10: Ian Johnstone: When the Security Council is Divided: Imprecise Authorizations, Implied Mandates, and the 'Unreasonable Veto'
11: Rob McLaughlin: United Nations Security Council Practice in Relation to Use of Force in No-Fly Zones and Maritime Exclusion Zones
12: Penelope Nevill: Military Sanctions Enforcement in the Absence of Express Authorization?
13: Nigel D. White: The Relationship Between the UN Security Council and General Assembly in Matters of International Peace and Security
14: Erika de Wet: Regional Organizations and Arrangements: Authorization, Ratification or Independent Action
15: A. Mark Weisburd: Use of Force: Justiciability and Admissibility
16: Scott Sheeran: The Use of Force in United Nations Peace-keeping Operations
17: Haidi Willmot and Ralph Mamiya: Mandated to Protect: Security Council Practice on the Protection of Civilians
18: Nicholas Tsagourias: Self-defence, Protection of Humanitarian Values and the Doctrine of Impartiality and Neutrality in Enforcement Mandates
19: Charlotte Ku: Transparency, Accountability, and Responsibility for Internationally Mandated Operations
20: Andre Nollkaemper: Failure to Protect in International Law
III The Prohibition of the Use of Force, Self-Defence, and other Concepts
21: Nico Schrijver: The Ban on the Use of Force in the UN Charter
22: Jan Klabbers: Intervention, Armed Intervention, Armed Attack, Threat to Peace, Act of Aggression, and Threat or Use of Force - What's the Difference?
23: Jen Michel Arrighi: The Prohibition of the Use of Force and Non-intervention: Ambition and Practice in the OAS region
24: Sean Murphy: The Crime of Aggression at the International Criminal Court
25: Claus Kress: The International Court of Justice and the 'Principle of Non-Use of Force'
26: Vaios Koutroulis: The Prohibition of the Use of Force in Arbitrations and Fact-Finding Reports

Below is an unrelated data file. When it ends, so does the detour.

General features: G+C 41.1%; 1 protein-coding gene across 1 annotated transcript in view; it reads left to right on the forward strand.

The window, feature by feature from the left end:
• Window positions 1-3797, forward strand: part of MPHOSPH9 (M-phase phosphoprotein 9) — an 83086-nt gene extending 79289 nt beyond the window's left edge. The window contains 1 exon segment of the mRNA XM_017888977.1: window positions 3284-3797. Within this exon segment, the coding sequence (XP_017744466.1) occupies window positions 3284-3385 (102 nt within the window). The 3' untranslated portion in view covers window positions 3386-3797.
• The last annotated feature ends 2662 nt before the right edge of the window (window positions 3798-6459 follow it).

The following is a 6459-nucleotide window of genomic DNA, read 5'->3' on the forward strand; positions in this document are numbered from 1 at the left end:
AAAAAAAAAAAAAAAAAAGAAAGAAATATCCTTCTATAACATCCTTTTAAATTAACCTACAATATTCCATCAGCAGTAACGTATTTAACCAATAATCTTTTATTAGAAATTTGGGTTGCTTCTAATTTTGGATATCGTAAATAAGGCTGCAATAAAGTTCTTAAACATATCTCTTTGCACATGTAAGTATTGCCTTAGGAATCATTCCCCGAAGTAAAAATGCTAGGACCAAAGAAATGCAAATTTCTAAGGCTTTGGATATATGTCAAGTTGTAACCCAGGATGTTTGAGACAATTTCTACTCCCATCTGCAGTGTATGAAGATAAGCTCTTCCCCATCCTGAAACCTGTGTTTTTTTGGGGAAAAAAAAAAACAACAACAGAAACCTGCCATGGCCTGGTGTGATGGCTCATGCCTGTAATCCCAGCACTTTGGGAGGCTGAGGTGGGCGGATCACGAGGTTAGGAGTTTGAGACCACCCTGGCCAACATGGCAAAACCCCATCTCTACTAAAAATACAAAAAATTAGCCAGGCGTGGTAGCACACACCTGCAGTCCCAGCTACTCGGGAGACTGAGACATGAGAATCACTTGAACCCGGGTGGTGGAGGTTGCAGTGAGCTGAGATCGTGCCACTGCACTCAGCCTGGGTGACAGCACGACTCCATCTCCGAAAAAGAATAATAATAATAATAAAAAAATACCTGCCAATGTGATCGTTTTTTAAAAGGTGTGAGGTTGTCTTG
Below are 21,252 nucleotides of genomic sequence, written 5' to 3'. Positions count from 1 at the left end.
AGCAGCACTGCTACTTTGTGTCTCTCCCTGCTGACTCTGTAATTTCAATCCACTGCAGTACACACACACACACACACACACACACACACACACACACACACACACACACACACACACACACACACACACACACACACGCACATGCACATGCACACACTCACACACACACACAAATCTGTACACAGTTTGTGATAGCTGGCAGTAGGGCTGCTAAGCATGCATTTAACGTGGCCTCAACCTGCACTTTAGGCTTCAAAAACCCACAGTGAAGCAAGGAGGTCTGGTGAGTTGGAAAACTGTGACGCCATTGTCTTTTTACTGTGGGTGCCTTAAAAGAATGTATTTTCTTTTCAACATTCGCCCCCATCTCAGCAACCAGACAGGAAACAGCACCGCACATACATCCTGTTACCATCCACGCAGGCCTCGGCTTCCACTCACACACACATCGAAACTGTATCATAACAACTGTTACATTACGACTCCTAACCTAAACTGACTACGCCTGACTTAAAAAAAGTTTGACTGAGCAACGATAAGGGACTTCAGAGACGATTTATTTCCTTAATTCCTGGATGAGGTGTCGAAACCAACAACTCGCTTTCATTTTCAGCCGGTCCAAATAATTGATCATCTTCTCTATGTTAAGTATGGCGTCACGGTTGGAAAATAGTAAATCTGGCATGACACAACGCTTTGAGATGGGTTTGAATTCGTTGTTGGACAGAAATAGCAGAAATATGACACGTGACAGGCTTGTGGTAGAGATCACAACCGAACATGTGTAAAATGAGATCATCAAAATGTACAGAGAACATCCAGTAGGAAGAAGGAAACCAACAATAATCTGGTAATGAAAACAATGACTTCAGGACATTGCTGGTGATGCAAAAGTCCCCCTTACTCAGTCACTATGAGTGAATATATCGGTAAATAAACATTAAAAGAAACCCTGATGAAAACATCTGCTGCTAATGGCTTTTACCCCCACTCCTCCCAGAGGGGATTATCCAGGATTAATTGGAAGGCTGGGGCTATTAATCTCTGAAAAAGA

27: Jorg Kammerhofer: The Resilience of the Restrictive Rules on Self-defence
28: Sir Michael Wood: Self-defence and Collective Security: Key Distinctions
29: Ashley Deeks: Taming the Doctrine of Preemption
30: Kimberley Trapp: Can Non-state Actors Mount an Armed Attack?
31: Noam Lubell: The Problem of Imminence in an Uncertain World
32: Lindsay Moir: Action against Host States of Terrorist Groups
33: Terry Gill: When Does Self-defence End?
34: Jean Christophe Martin: Theatre of Operations
IV Action on Behalf of Peoples and Populations
35: Sir Nigel Rodley: Humanitarian Intervention
36: David Wippman: Pro-democratic Action
37: Gregory H. Fox: Intervention by Invitation
38: Elizabeth Chadwick: National Liberation in the Context of Post- and Non-Colonial Struggles for Self-Determination
V Revival of Classical Concepts?
39: Olivier Corten: Necessity
40: Shane Darcy: Retaliation and Reprisal
41: Bill Gilmore: Hot Pursuit
42: Anne Lagerwall and François Dubuisson: The Threat of the Use of Force and Ultimata
43: Wolff Heintschel von Heinegg: Blockades and Interdictions
44: Mathias Forteau: Rescuing Nationals Abroad
45: Martin Waelisch: Peace Settlements and the Prohibition of the Use of Force
46: Marina Mancini: The Effects of a State of War or Armed Conflict
VI Emerging Areas?
47: Guglielmo Verdirame and Vasco Becker Weinberg: Proliferation of Weapons of Mass Destruction and Shipping Interdiction
48: Daniel Joyner: The Implications of the Proliferation of Weapons of Mass Destruction for the Prohibition of the Use of Force
49: Douglas Guilfoyle: The Use of Force Against Pirates
50: Marco Pertile: The Changing Environment and Emerging Resource Conflicts
51: Jordan Paust: Remotely Piloted Warfare as a Challenge to the Ius ad Bellum
52: Michael Schmidt: The Use of Cyber Force and International Law
53: Ian Ralby: Private Military Companies and the Jus ad Bellum
VII General Problems
54: Andre de Hoogh: Ius Cogens and the Use of Armed Force
55: Theodora Christodoulidou and Kalliopi Chainoglou: The Principle of Proportionality from a
us ad Bellum Perspective
56: Keiichiro Okimoto: The Relationship Between Ius ad Bellum and Jus in bello
57: Paolo Palchetti: Consequences for Third States as a Result of an Unlawful Use of Force
Series: Oxford Handbooks
Number Of Pages: 1376
Published: 16th March 2017
Publisher: Oxford University Press
Country of Publication: GB
Dimensions (cm): 24.5 x 17.0
Weight (kg): 1.78